Final thoughts


Finally, I would agree with most other bloggers out there – the VCP 5 is a bit more challenging than the VCP 4 exam. I didn’t come across any configuration maximum questions myself, so this is good news, as I honestly thought they were a bit of a waste of time in the VCP 4 exam – they are simple facts that can easily be looked up in documentation – useful in some cases, but not in practise. The VCP 5 exam seemed to cover a good deal of troubleshooting scenarios which is what counts in my opinion, and seems more relevant! All in all, it was a challenging, yet satisfying exam!


How to see if a Device/Datastore supports VAAI on ESXi 5 using ESXTOP or ESXCLI

Previously, using my home lab environment I had wondered how to check to see if my shared storage was using VAAI (VMware Storage APIs for Array Integration) – this is a technology that provides hardware acceleration functionality for your storage in vSphere, and was first introduced for vSphere ESX(i) 4.1. Essentially, this allows your hosts to offload certain virtual machine and storage management functions to hardware that supports VAAI.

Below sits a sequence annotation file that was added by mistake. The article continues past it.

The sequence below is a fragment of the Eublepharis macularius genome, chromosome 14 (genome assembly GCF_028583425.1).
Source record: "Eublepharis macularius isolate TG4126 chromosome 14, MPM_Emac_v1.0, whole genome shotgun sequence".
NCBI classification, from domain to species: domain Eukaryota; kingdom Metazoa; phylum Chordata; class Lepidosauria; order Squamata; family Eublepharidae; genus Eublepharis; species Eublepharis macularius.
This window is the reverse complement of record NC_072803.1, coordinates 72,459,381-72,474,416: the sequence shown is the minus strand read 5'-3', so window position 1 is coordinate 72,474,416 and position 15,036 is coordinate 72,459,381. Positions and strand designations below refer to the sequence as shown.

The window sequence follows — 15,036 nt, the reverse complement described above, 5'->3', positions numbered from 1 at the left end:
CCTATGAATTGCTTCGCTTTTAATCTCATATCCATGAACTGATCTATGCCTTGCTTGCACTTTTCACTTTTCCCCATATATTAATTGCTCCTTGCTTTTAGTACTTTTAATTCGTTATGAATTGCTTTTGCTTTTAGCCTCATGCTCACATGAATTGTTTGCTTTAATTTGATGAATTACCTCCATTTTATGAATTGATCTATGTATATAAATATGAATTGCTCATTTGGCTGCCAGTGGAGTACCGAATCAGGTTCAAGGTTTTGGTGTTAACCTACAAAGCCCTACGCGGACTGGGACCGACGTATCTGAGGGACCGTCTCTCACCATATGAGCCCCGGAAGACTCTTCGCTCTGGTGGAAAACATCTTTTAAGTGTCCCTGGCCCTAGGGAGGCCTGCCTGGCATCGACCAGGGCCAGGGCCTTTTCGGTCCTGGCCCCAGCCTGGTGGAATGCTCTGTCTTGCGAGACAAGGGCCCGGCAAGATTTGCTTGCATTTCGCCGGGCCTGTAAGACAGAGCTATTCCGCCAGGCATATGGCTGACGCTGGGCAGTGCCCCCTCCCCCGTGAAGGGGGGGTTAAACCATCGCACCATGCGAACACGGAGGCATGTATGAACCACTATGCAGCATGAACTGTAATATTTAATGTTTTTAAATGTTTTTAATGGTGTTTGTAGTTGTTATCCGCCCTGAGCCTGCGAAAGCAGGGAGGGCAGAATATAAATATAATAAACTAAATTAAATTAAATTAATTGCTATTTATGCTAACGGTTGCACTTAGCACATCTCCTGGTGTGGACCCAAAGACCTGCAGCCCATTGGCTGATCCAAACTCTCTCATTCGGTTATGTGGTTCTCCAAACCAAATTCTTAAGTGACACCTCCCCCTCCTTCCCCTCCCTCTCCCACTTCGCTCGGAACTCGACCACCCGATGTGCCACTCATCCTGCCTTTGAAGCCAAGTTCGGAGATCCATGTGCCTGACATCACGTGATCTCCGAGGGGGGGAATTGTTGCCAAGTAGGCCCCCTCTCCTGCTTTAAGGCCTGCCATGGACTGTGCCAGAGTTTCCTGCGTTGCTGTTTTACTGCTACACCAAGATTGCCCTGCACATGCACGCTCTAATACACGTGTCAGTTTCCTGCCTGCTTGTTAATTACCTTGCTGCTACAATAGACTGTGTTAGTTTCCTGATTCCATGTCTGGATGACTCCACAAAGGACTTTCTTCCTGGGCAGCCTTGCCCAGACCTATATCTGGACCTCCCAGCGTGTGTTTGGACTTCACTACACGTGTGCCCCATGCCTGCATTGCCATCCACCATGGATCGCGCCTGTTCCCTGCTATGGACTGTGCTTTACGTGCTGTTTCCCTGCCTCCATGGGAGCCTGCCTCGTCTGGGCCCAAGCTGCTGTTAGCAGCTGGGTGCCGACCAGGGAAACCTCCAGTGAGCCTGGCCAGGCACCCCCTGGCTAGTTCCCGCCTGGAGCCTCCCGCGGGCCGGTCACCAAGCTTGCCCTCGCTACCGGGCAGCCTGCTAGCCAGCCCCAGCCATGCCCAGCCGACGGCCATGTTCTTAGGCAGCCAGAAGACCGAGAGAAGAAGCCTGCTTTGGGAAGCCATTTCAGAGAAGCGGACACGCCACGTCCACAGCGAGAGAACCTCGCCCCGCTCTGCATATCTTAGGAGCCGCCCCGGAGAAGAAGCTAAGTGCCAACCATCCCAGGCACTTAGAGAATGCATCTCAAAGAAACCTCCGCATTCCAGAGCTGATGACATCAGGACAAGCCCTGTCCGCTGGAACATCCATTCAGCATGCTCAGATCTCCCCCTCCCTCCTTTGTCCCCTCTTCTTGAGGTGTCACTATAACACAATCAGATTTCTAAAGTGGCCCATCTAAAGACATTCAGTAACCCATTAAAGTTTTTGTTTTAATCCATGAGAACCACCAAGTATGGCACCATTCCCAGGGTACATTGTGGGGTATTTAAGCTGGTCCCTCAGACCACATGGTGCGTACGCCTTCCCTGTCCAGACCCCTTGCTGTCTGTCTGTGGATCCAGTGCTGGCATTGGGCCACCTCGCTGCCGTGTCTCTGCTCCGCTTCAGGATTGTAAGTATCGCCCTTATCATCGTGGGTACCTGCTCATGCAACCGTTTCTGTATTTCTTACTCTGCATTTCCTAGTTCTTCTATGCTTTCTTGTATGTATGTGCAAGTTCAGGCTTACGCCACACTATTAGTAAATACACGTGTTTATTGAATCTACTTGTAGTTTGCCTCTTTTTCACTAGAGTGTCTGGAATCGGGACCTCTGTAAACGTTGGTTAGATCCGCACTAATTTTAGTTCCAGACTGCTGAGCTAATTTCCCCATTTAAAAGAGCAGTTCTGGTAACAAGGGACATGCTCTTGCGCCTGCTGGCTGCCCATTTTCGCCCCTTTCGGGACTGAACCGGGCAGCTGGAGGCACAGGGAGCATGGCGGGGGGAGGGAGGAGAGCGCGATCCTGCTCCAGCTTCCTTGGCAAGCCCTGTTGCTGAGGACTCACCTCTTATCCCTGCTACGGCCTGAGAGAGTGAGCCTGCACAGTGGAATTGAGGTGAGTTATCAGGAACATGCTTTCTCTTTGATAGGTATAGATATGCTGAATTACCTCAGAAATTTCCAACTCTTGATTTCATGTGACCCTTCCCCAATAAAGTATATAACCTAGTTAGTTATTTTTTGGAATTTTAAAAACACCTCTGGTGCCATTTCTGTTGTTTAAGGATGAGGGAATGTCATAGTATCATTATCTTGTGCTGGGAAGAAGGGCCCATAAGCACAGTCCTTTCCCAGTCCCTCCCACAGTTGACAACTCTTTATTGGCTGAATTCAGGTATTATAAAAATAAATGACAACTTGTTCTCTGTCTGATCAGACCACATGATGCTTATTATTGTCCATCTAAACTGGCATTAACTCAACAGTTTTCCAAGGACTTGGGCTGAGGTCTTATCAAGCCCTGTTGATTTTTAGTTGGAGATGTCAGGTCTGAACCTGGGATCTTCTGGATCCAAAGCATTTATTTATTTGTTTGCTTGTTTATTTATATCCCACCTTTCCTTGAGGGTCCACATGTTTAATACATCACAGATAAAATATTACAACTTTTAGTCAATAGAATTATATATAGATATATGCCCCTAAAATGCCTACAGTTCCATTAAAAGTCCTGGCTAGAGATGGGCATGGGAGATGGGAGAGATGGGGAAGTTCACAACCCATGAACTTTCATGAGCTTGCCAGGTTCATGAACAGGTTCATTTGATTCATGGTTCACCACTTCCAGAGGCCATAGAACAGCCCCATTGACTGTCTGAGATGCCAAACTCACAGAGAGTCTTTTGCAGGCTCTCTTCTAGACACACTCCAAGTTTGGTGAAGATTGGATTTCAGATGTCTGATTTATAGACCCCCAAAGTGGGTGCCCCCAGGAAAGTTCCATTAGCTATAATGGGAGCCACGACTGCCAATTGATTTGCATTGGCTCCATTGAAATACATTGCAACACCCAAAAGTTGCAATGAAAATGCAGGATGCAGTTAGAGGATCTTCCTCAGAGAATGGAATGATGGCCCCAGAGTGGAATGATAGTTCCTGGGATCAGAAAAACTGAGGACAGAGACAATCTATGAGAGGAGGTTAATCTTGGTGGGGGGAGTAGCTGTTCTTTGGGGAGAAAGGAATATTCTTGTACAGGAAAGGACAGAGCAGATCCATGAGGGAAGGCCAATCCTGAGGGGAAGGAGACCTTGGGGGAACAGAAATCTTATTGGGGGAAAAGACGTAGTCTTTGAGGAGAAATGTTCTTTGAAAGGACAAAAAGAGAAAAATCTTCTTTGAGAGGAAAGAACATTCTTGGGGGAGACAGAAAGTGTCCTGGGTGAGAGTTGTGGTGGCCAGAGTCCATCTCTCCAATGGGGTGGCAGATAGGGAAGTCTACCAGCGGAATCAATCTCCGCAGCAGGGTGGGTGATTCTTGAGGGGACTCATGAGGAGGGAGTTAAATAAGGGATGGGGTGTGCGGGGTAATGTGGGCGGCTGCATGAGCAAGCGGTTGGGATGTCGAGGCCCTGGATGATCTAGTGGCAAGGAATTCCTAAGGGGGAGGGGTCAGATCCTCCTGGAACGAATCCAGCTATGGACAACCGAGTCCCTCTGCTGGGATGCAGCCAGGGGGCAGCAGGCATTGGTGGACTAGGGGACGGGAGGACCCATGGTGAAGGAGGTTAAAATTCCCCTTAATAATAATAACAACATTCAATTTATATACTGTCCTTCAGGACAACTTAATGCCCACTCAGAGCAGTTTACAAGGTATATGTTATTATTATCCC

The very first way I found I was able to see if VAAI was active on a datastore was by using ESXTOP. Silly – as it is quite a long-winded way of determining this, but it gave me an idea of whether it was in use or not. Anyway, to get to this ESXTOP view, go to your devices screen (press u) and remove a few columns that are taking up room (press F to add/remove columns), toggle all columns except the DEVICE name column, then add the counters we are interested in for VAAI. (press O – for VAAISTATS). Like so:



Now you can see the VAAI statistics for your datastores/devices in ESXTOP – notice how my HP/LHN P4000 VSA lab iSCSI datastores are showing VAAI stats as expected, whereas my shared NFS Datastores from a FreeNAS appliance are blanked out / not supported in the screenshot below: